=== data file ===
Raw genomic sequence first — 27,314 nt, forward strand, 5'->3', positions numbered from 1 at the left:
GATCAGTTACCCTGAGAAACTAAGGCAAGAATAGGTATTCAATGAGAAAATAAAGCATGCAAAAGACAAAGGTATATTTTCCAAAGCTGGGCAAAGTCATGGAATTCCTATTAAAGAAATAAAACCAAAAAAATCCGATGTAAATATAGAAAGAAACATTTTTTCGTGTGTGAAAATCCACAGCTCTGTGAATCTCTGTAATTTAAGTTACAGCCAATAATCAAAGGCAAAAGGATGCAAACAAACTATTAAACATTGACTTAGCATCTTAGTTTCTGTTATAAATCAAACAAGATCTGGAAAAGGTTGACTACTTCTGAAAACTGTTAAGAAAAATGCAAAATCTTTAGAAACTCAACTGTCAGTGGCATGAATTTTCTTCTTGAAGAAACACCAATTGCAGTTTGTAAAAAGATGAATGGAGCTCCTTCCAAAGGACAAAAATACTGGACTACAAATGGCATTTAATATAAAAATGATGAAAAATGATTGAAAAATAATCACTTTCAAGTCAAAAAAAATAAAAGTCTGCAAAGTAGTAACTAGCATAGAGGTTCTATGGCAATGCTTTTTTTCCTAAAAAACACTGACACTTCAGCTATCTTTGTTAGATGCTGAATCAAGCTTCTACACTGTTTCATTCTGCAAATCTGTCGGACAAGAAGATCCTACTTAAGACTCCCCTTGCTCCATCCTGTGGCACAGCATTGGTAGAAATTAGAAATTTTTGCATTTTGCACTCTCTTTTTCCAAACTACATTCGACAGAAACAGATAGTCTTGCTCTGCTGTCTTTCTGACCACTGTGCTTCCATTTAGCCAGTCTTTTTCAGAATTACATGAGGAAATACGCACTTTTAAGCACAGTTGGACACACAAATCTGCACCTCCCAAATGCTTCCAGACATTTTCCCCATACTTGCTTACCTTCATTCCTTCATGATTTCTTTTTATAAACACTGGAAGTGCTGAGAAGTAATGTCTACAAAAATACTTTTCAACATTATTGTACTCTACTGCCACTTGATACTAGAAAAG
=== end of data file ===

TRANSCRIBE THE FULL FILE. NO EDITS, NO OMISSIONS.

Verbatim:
Raw genomic sequence first — 27,314 nt, forward strand, 5'->3', positions numbered from 1 at the left:
GATCAGTTACCCTGAGAAACTAAGGCAAGAATAGGTATTCAATGAGAAAATAAAGCATGCAAAAGACAAAGGTATATTTTCCAAAGCTGGGCAAAGTCATGGAATTCCTATTAAAGAAATAAAACCAAAAAAATCCGATGTAAATATAGAAAGAAACATTTTTTCGTGTGTGAAAATCCACAGCTCTGTGAATCTCTGTAATTTAAGTTACAGCCAATAATCAAAGGCAAAAGGATGCAAACAAACTATTAAACATTGACTTAGCATCTTAGTTTCTGTTATAAATCAAACAAGATCTGGAAAAGGTTGACTACTTCTGAAAACTGTTAAGAAAAATGCAAAATCTTTAGAAACTCAACTGTCAGTGGCATGAATTTTCTTCTTGAAGAAACACCAATTGCAGTTTGTAAAAAGATGAATGGAGCTCCTTCCAAAGGACAAAAATACTGGACTACAAATGGCATTTAATATAAAAATGATGAAAAATGATTGAAAAATAATCACTTTCAAGTCAAAAAAAATAAAAGTCTGCAAAGTAGTAACTAGCATAGAGGTTCTATGGCAATGCTTTTTTTCCTAAAAAACACTGACACTTCAGCTATCTTTGTTAGATGCTGAATCAAGCTTCTACACTGTTTCATTCTGCAAATCTGTCGGACAAGAAGATCCTACTTAAGACTCCCCTTGCTCCATCCTGTGGCACAGCATTGGTAGAAATTAGAAATTTTTGCATTTTGCACTCTCTTTTTCCAAACTACATTCGACAGAAACAGATAGTCTTGCTCTGCTGTCTTTCTGACCACTGTGCTTCCATTTAGCCAGTCTTTTTCAGAATTACATGAGGAAATACGCACTTTTAAGCACAGTTGGACACACAAATCTGCACCTCCCAAATGCTTCCAGACATTTTCCCCATACTTGCTTACCTTCATTCCTTCATGATTTCTTTTTATAAACACTGGAAGTGCTGAGAAGTAATGTCTACAAAAATACTTTTCAACATTATTGTACTCTACTGCCACTTGATACTAGAAAAG